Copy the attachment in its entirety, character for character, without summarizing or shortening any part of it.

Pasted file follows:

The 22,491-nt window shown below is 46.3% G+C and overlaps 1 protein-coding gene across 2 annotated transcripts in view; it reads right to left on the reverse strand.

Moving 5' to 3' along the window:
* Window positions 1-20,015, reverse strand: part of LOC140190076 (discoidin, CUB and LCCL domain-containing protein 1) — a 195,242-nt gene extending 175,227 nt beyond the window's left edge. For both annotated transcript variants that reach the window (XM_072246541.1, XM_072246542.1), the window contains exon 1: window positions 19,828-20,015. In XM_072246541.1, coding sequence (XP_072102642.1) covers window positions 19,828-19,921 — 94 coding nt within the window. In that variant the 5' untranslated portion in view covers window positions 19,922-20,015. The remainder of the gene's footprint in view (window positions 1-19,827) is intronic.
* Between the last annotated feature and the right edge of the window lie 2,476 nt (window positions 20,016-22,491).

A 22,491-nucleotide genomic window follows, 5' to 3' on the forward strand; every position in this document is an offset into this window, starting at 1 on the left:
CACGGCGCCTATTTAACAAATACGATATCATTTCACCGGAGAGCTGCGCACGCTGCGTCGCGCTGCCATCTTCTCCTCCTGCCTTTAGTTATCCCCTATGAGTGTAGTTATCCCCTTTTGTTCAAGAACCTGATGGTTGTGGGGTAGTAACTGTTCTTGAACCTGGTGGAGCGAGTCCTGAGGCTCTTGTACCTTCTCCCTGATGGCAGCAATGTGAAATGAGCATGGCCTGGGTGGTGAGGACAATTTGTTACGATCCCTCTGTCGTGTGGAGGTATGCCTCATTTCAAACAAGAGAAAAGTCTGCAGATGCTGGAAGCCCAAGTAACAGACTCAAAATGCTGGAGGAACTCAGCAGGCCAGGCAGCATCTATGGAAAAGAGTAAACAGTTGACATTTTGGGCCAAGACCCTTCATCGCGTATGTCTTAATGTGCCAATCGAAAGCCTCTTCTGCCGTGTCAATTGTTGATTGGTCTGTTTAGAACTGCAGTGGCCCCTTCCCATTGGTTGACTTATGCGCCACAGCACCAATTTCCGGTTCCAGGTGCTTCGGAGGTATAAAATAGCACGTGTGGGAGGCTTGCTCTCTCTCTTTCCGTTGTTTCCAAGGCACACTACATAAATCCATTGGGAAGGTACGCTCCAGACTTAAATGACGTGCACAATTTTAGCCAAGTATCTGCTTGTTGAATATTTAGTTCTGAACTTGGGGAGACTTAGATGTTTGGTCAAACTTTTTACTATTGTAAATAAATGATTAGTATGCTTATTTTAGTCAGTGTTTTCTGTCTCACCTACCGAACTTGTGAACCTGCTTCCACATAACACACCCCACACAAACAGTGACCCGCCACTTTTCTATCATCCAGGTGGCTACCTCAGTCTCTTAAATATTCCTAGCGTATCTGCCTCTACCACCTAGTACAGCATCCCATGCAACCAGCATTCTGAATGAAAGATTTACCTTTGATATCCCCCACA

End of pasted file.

The 22,491-nt window shown below is 46.3% G+C and overlaps 1 protein-coding gene across 2 annotated transcripts in view; it reads right to left on the reverse strand.

Moving 5' to 3' along the window:
* Window positions 1-20,015, reverse strand: part of LOC140190076 (discoidin, CUB and LCCL domain-containing protein 1) — a 195,242-nt gene extending 175,227 nt beyond the window's left edge. For both annotated transcript variants that reach the window (XM_072246541.1, XM_072246542.1), the window contains exon 1: window positions 19,828-20,015. In XM_072246541.1, coding sequence (XP_072102642.1) covers window positions 19,828-19,921 — 94 coding nt within the window. In that variant the 5' untranslated portion in view covers window positions 19,922-20,015. The remainder of the gene's footprint in view (window positions 1-19,827) is intronic.
* Between the last annotated feature and the right edge of the window lie 2,476 nt (window positions 20,016-22,491).

A 22,491-nucleotide genomic window follows, 5' to 3' on the forward strand; every position in this document is an offset into this window, starting at 1 on the left:
CACGGCGCCTATTTAACAAATACGATATCATTTCACCGGAGAGCTGCGCACGCTGCGTCGCGCTGCCATCTTCTCCTCCTGCCTTTAGTTATCCCCTATGAGTGTAGTTATCCCCTTTTGTTCAAGAACCTGATGGTTGTGGGGTAGTAACTGTTCTTGAACCTGGTGGAGCGAGTCCTGAGGCTCTTGTACCTTCTCCCTGATGGCAGCAATGTGAAATGAGCATGGCCTGGGTGGTGAGGACAATTTGTTACGATCCCTCTGTCGTGTGGAGGTATGCCTCATTTCAAACAAGAGAAAAGTCTGCAGATGCTGGAAGCCCAAGTAACAGACTCAAAATGCTGGAGGAACTCAGCAGGCCAGGCAGCATCTATGGAAAAGAGTAAACAGTTGACATTTTGGGCCAAGACCCTTCATCGCGTATGTCTTAATGTGCCAATCGAAAGCCTCTTCTGCCGTGTCAATTGTTGATTGGTCTGTTTAGAACTGCAGTGGCCCCTTCCCATTGGTTGACTTATGCGCCACAGCACCAATTTCCGGTTCCAGGTGCTTCGGAGGTATAAAATAGCACGTGTGGGAGGCTTGCTCTCTCTCTTTCCGTTGTTTCCAAGGCACACTACATAAATCCATTGGGAAGGTACGCTCCAGACTTAAATGACGTGCACAATTTTAGCCAAGTATCTGCTTGTTGAATATTTAGTTCTGAACTTGGGGAGACTTAGATGTTTGGTCAAACTTTTTACTATTGTAAATAAATGATTAGTATGCTTATTTTAGTCAGTGTTTTCTGTCTCACCTACCGAACTTGTGAACCTGCTTCCACATAACACACCCCACACAAACAGTGACCCGCCACTTTTCTATCATCCAGGTGGCTACCTCAGTCTCTTAAATATTCCTAGCGTATCTGCCTCTACCACCTAGTACAGCATCCCATGCAACCAGCATTCTGAATGAAAGATTTACCTTTGATATCCCCCACA